It was one of those panic situations where all thoughts of how you are meant to do these things go out of the window. I just grabbed the biggest handful of front brake possible.
The forks dived, I pitched forward on the bike and the dog clearly had second thoughts about tangling with the tyre-screeching CCM R30 headed its way. Its legs were a blur of comedy cartoon-style scrabbling for grip as it tried to reverse its course.
The collision was inevitable. The outcome was far from certain and putting aside my concern for the dog’s welfare, the only other thought flashing through my mind, as I continued braking harder and harder, was of how I might be about to damage my 160-mile-old bike.
The front wheel hit the dog. A high-pitched yelp pierced the air. The rear wheel also crossed over the poor animal. An even bigger yelp emitted. I was thrown to the right, my foot dabbing the Tarmac to keep myself upright.
The dog looked remarkably healthy as it jumped up and sprinted off down the road.
As I desperately tried to get the bike balanced again, a very flustered owner appeared from the same small gap in the hedge her dog had dashed through.
" Have you seen my dog? " she managed. " Yes, I’ve just run it over, " was my helpful reply. " And it went that way, " I indicated.
Off she went in hot pursuit and I was left to park up, shakily retrieve my cigarettes from inside my leathers and try to regain some composure.
Legally, if you have an accident involving a dog (no matter who, or what, is to blame) you have to report it within 24 hours. The police record details of when and where the incident was. So I had that to look forward to. A serving officer told MCN it is very rare for any further action to result.
Even so, it was hardly the sort of start I was hoping for on my first proper day on the CCM. Unfortunately it was just for starters. Just 45 minutes later I was on the mobile to a mate asking him to bring me some fuel as I had managed to run out a seriously-tiring push from the nearest petrol station.
Twenty minutes later he arrived on his Blade with a five-litre can of super-unleaded which was more than enough to get me home. I could have done without him laughing quite so much though. You don’t have to be daft to run out of fuel – and get through the tiny bit in reserve – on this bike.
Mine is an early pre-production tank that will take no more than six litres. In real life that equates to around 55 miles between fill-ups and I have to brim it every day to make the 50-odd mile round trip to work and back. The new ones on all production bikes will take a full 10 litres which should be enough for 70 to 80 miles. Still a bit stingy.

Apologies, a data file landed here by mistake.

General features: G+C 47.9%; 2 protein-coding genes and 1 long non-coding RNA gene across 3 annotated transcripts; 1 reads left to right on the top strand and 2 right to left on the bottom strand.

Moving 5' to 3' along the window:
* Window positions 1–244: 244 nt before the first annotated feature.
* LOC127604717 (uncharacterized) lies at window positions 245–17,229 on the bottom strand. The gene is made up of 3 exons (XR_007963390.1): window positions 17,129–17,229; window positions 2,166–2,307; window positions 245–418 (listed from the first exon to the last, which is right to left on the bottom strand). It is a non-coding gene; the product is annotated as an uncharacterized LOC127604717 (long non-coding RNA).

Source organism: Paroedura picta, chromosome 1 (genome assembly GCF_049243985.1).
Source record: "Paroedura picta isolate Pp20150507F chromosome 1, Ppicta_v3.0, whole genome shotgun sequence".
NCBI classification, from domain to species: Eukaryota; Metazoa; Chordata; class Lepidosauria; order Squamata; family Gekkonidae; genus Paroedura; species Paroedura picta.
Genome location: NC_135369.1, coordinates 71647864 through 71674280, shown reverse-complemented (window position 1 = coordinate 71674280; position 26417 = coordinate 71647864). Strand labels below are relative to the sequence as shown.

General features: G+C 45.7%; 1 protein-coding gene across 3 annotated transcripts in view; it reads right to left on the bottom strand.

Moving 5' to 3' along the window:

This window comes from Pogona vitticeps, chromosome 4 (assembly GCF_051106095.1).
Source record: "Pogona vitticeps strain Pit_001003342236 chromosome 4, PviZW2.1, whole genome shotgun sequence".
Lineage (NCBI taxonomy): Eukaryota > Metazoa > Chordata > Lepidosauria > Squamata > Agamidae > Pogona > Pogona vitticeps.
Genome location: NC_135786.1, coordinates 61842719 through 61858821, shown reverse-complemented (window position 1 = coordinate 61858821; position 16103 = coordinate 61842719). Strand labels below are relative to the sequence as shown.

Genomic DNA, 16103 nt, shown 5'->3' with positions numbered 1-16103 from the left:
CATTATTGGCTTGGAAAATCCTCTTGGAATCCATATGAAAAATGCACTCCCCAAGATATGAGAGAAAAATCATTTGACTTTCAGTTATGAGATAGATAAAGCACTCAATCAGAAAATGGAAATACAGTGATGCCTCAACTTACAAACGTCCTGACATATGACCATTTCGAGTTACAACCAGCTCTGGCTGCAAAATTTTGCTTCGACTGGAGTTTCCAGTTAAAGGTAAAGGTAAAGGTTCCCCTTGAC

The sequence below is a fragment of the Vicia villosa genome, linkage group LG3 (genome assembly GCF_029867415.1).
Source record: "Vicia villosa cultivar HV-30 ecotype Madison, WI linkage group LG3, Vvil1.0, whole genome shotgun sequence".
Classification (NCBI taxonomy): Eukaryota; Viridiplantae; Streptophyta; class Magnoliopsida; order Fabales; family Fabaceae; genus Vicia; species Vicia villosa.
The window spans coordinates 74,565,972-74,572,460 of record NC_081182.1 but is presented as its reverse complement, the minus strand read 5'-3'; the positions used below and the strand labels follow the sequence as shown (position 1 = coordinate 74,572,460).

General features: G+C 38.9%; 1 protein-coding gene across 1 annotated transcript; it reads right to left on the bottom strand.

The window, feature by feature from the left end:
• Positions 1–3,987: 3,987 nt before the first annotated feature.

CCM is also offering a " commuter tank " which takes a much healthier 13.5litres and should give you a usable 120-130 mile range. It will cost £150 on top of the £5250 list price of the R30, or £300 as an after-sales purchase. After my experience, I’m going for the 13.5 litre tank as soon as possible.
All this doom and gloom might make it sound like I’m not enjoying the bike. But that’s as far from the truth as possible.
I love it for the fun it offers at copper-friendly speeds, the individuality, the brakes, the looks, the handling and for the first time in my life I can wheelie and stoppie a bike with confidence (not quite so copper friendly). Compared to a Rotax-engined version I rode earlier this year the new 644cc Suzuki single-cylinder motor is a peach with far less filling-loosening vibration.
There are little annoyances as well. In this day of e-mail, satellites and cars that will do 12,000 miles before they even need a service, it came as a bit of surprise to find the CCM needs THREE keys to function. One for the ignition – which you can’t get to very easily because the braided brake hose goes right across the key hole. The second key is required for the fuel cap (that might be a result of my tank not being standard) and another for the side-mounted steering lock.
Pockets bulging with keys, I have discovered a new side to riding a bike. While all my mates disappear on the same old main road routes at speeds I can’t even match flat out, I seek smaller, twistier and bumpier back routes which suit the CCM to perfection.
Top rate WP upside-down motocross forks and a fully adjustable WP rear shock combined with sticky and predictable Pirelli Dragon tyres allow the CCM to blast along the narrowest bumpy lanes with indecent haste. Last year I took a Ducati 996 down one of these CCM routes and I regretted it within two miles.
The bumps, the camber changes and the crud spread all over the road meant I was reduced to about 25mph as I desperately scanned the road ahead with my wrists taking a pounding. Same road, same conditions on the CCM and it’s almost flat-out, smothering the bumps with ease.
Add in an awesome single-disc Brembo front brake and enough punch from the 644cc motor to spice up any ride and I realised early on it’s not the bike that needed changing but my riding habits and style.
Motorways are hell. Fast A roads tolerable but those little back roads you never really noticed before are where the good stuff is. And town – riding on a bike has never really been fun there before but now it’s like a Tarmac-surfaced motocross track. Speed-humps – I laugh in their faces. Bad surfaces – don’t even notice. Kerbs? What kerbs? Traffic? Wide bars and a high riding position allow you to zig-zag through.
I already have 700 miles under my belt and the first service is being done as this report is being published. I feel the motor has dropped out of tune a little so that will be checked. Apart from a speedo needle wedged against the bump stop, there have been no other problems.